Quote:The man who leads one of Chinaâ€™s top rating agencies says the greenbackâ€™s status as the worldâ€™s reserve currency is set to wane as the worldâ€™s most powerful policy makers convene to examine the implication of S&Pâ€™s decision to strip the United States of its triple â€œAâ€ rating.Read more: http://www.cnbc.com/id/44050325
In comments emailed to CNBC, Guan Jianzhong, chairman of Dagong Global Credit Rating, said the currency is â€œgradually discarded by the world,â€ and the â€œprocess will be irreversible.â€
Dagong made headlines last week when it became the first rating agency to cut its U.S. credit rating from â€œA+â€ to â€œAâ€ after policymakers in Washington failed to act in a timely manner to lift its debt celing.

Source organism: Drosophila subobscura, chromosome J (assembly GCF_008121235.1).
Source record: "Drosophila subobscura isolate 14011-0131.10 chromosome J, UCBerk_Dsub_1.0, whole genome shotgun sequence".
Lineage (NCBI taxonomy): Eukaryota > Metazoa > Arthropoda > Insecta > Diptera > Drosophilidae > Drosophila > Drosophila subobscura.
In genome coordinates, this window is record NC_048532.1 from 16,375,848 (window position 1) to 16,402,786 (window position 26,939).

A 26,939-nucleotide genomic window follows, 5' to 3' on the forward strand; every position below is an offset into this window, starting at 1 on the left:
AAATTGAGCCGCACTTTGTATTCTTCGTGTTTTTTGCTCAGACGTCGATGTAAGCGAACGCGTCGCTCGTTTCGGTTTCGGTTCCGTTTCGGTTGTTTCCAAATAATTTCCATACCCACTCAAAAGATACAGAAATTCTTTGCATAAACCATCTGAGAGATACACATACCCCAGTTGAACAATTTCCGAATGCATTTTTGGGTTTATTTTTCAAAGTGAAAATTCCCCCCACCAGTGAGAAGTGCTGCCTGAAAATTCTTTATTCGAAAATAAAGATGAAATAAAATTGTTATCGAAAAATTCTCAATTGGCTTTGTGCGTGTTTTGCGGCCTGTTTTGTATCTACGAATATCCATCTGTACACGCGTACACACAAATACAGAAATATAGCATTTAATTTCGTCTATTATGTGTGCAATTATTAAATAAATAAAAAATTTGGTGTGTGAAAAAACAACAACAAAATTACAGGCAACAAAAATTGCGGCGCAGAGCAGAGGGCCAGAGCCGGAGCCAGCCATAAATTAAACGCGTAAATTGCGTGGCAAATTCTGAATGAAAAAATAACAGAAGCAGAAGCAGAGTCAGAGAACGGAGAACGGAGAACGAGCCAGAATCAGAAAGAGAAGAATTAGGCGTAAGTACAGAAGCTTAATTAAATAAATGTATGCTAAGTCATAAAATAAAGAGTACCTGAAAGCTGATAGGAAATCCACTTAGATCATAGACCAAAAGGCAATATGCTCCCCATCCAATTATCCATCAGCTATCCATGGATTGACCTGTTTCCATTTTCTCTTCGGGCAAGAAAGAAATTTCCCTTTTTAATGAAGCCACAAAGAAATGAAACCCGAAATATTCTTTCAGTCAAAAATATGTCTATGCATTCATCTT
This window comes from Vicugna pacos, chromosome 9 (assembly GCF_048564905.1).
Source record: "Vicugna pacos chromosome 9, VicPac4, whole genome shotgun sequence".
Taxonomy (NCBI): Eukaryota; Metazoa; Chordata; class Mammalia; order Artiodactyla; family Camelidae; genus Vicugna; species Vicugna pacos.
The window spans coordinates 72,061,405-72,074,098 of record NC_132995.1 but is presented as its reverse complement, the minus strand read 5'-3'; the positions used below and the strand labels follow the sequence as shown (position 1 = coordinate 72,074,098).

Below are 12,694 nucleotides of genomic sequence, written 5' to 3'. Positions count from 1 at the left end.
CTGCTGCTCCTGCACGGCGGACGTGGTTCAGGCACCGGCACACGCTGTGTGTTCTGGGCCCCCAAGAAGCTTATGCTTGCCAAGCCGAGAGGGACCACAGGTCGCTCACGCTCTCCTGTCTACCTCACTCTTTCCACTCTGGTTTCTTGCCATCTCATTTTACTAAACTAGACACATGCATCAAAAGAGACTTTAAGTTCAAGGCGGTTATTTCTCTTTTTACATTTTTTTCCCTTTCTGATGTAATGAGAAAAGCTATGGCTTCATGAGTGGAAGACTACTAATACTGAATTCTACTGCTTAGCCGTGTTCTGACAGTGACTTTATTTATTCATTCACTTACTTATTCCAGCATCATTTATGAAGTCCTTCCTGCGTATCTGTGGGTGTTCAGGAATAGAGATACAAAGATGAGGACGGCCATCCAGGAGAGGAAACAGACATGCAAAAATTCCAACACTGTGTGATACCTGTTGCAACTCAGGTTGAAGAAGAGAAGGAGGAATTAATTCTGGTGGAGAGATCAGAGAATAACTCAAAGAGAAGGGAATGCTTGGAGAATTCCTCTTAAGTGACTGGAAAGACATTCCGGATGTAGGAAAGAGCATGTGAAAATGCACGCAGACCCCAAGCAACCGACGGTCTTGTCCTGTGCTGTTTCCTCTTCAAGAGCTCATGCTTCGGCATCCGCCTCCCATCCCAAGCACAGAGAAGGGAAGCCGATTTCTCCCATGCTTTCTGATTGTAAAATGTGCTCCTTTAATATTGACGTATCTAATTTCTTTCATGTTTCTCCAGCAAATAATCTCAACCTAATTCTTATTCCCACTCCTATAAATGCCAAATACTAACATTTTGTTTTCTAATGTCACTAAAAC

However, the announcement failed to register in the markets as investors have yet to decide whether to take the Beijing-based company seriously.
â€œIt has been around for quite a while, but I do not know of anyone assigning risk assessment to thir portfolio according to Dagong,â€ said Steen Jakobsen, chief economist at Saxo Bank. â€œHowever, clearly the rating industry could do with some competition and deviance from firm beliefs.â€
But Guanâ€™s observationâ€”made just before S&P slashed its ratings on the worldâ€™s biggest economyâ€”now seems strangely prescient.
This could turn very ugly for what's left of the US economy. The raising of the debt ceiling actually seems to have had a more negative world impact than anything. There are signs all over that something really big is about to go down.